Michel Hazanavicius’ visionary film The Artist is unlike anything modern audiences have ever seen before. It is exceptional on many levels, but unfortunately will not attract the mass attention it deserves. Hazanavicius presents the film in black and white, displacing it from reality and creating its own absorbing characters and world. The film also has next to no dialogue, being for the most part, a silent film with nothing but a musical accompaniment. This works brilliantly, and a unique story with strong performances lift this film to make it one of the most entertaining motion pictures in years.
Jean Dujardin stars as George Valentin, a silent film star living large in 1927 Hollywood. He lives in a large house with a painting of himself in the foyer, reporters can’t get enough of him, and many women eagerly chase him around. However, everything changes for George when the studio head (John Goodman) informs him about sound being recorded to accompany ‘talkies’. George soon falls from grace as audiences don’t want to see silent films anymore. He ends up moving into a small apartment and pawing off his tuxedos and possessions to get over the debt of funding his own failed attempt at writing, directing, and starring in a movie.
When George was a big star, he was photographed kissing a stranger after a premiere on the red carpet. He helps her get a job in one of his movies, and gives her advice that aids her career. Her name is Peppy Miller (Bérénice Bejo), originally an unknown dancer, with George’s push she becomes a huge star. While she becomes one of the fresh new faces for talking pictures in Hollywood, George’s situation is simultaneously getting worse and worse. These two characters have a complicated relationship, as it seems they both have loved each other from the beginning, but it becomes hard to love each other when George overhears Peppy in an interview saying “out with the old, in with the new”. Despite any problems, Peppy tries to help George right up until the end of the movie.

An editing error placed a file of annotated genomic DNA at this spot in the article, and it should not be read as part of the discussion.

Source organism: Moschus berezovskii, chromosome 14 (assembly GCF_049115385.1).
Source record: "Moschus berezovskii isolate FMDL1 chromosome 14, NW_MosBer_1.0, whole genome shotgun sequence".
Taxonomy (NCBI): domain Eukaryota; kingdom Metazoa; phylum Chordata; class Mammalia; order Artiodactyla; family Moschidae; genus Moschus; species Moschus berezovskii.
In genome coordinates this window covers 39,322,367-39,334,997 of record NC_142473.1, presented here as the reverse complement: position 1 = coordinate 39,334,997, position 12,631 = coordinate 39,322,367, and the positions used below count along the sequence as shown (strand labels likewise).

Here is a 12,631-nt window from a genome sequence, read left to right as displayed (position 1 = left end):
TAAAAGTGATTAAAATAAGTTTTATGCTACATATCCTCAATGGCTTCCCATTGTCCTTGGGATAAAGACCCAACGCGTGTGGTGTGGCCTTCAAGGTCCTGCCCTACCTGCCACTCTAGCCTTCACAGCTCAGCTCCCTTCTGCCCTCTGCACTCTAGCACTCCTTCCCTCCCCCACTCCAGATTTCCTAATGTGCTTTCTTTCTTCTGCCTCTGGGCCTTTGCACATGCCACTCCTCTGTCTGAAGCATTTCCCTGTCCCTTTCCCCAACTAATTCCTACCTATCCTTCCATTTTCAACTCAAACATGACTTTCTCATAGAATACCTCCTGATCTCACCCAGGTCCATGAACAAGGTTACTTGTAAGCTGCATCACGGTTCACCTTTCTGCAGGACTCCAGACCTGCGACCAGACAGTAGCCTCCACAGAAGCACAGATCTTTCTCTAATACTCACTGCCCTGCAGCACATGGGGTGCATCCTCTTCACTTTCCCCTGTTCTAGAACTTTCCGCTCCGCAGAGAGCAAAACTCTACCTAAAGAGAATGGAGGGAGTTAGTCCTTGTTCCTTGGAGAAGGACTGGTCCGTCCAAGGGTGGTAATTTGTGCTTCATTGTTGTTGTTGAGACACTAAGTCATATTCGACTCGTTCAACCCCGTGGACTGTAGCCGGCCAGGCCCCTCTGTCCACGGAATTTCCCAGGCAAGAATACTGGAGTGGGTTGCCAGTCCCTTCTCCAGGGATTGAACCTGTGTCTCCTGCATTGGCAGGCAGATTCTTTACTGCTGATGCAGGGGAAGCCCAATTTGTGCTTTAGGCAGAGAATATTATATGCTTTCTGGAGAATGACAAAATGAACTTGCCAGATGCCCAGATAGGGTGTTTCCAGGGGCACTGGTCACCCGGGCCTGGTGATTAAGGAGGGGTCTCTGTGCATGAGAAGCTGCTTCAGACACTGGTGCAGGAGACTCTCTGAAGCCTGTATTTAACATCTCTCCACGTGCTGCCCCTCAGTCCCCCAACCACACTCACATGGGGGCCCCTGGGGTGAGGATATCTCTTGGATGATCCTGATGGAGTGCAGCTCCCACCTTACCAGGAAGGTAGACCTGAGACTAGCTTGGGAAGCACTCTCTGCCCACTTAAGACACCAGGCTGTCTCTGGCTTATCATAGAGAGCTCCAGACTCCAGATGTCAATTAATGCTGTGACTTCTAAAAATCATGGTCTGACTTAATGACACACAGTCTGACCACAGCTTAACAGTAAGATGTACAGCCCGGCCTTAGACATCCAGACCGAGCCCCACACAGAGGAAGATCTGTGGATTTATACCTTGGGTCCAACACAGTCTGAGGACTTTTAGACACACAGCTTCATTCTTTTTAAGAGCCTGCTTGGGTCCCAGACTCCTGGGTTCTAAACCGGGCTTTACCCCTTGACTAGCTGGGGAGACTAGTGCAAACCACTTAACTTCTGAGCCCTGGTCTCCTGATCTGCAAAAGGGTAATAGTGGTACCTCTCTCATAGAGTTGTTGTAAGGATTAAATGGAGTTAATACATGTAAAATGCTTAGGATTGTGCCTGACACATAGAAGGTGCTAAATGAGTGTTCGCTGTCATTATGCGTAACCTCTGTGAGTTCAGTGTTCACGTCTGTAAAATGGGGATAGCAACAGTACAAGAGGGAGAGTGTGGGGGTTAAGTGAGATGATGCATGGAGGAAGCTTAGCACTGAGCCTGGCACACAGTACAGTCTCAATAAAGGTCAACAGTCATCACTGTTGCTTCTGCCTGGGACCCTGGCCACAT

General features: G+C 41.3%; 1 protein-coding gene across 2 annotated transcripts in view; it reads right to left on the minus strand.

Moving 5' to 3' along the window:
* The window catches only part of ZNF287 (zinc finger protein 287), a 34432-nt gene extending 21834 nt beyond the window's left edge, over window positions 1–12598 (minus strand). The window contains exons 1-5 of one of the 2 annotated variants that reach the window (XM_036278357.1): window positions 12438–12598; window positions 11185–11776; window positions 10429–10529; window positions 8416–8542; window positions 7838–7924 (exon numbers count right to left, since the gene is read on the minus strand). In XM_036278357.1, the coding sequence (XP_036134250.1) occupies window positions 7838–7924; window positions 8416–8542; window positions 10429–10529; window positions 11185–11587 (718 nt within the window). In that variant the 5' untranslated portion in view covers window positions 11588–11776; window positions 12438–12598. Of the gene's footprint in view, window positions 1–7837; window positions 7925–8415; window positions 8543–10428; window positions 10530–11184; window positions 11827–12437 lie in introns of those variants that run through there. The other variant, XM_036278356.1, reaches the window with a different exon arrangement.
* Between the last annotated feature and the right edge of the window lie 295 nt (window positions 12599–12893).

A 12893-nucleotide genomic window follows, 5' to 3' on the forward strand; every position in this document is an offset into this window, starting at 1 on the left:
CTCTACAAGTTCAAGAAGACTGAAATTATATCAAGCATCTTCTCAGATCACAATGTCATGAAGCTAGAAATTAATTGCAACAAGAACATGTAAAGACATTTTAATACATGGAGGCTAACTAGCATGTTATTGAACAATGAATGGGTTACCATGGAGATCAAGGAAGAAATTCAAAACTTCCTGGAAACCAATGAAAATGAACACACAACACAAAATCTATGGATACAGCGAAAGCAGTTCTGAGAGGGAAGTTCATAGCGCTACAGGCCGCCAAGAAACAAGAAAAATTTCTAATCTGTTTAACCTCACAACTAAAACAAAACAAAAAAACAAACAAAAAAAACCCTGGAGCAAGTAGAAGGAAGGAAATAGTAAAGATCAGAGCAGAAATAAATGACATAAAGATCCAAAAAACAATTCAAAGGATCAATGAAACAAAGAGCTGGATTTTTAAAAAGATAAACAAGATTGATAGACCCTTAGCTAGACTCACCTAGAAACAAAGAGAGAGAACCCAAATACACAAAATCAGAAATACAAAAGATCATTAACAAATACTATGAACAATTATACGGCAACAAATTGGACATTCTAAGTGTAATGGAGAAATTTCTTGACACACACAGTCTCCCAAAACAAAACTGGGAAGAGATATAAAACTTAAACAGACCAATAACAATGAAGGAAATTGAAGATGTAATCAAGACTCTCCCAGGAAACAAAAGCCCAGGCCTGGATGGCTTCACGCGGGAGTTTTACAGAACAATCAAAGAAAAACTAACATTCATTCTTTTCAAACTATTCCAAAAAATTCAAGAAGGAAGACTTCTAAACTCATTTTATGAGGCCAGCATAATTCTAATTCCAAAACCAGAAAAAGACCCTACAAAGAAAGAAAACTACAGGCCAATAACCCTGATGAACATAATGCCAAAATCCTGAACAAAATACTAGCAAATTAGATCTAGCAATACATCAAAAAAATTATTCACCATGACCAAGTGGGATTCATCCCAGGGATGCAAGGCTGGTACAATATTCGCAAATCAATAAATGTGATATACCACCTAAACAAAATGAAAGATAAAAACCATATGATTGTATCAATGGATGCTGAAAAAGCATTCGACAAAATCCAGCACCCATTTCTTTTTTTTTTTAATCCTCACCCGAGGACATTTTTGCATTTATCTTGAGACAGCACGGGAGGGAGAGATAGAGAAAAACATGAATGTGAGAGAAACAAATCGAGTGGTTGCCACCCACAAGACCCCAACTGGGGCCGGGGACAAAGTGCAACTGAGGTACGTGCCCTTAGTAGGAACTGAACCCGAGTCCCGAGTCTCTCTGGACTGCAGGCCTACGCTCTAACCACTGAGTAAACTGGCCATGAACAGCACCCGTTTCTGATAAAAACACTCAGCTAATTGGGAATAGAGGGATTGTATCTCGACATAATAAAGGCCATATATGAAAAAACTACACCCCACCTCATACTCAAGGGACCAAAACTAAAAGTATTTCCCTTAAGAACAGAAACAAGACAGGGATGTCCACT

Writer/director Michel Hazanavicius brilliantly incorporates aspects of the silent era. When the characters speak, we see their mouths move and dialogue is shown on screen afterwards. The Artist is a film that not only requires the silent film era to have come, and films like Singing in the Rain were obvious inspirations, but the silent era also had to come to an end for The Artist to be made. It deals with the themes of changing times, being forgotten, and attempted return to mainstream success. These concepts are highly relevant today, and help the audience associate with the characters. Hazanavicius also knows that he’s made a silent film in a time when they are practically extinct, and he brilliantly plays with the audiences. There is one memorable scene after George first watches a talkie in which he begins to notice the sounds of the world around him as he knocks over things in his dressing room. We hear the sounds like George, almost for the first time. Never before has the sound of make-up quietly toppling on a table drawn me in to such a degree.
The Artist is a tremendous film that stands out against all other modern works. With a marvellous story and compelling characters, The Artist tells a wonderful tale without the overuse of dialogue or sound effects. While many modern viewers will dismiss it for being silent and black and white, The Artist should not be missed. This film may go over the heads of some audience members, but those who fall into its trance will connect with the characters and be dazzled by the absorbing and timeless qualities The Artist has to offer.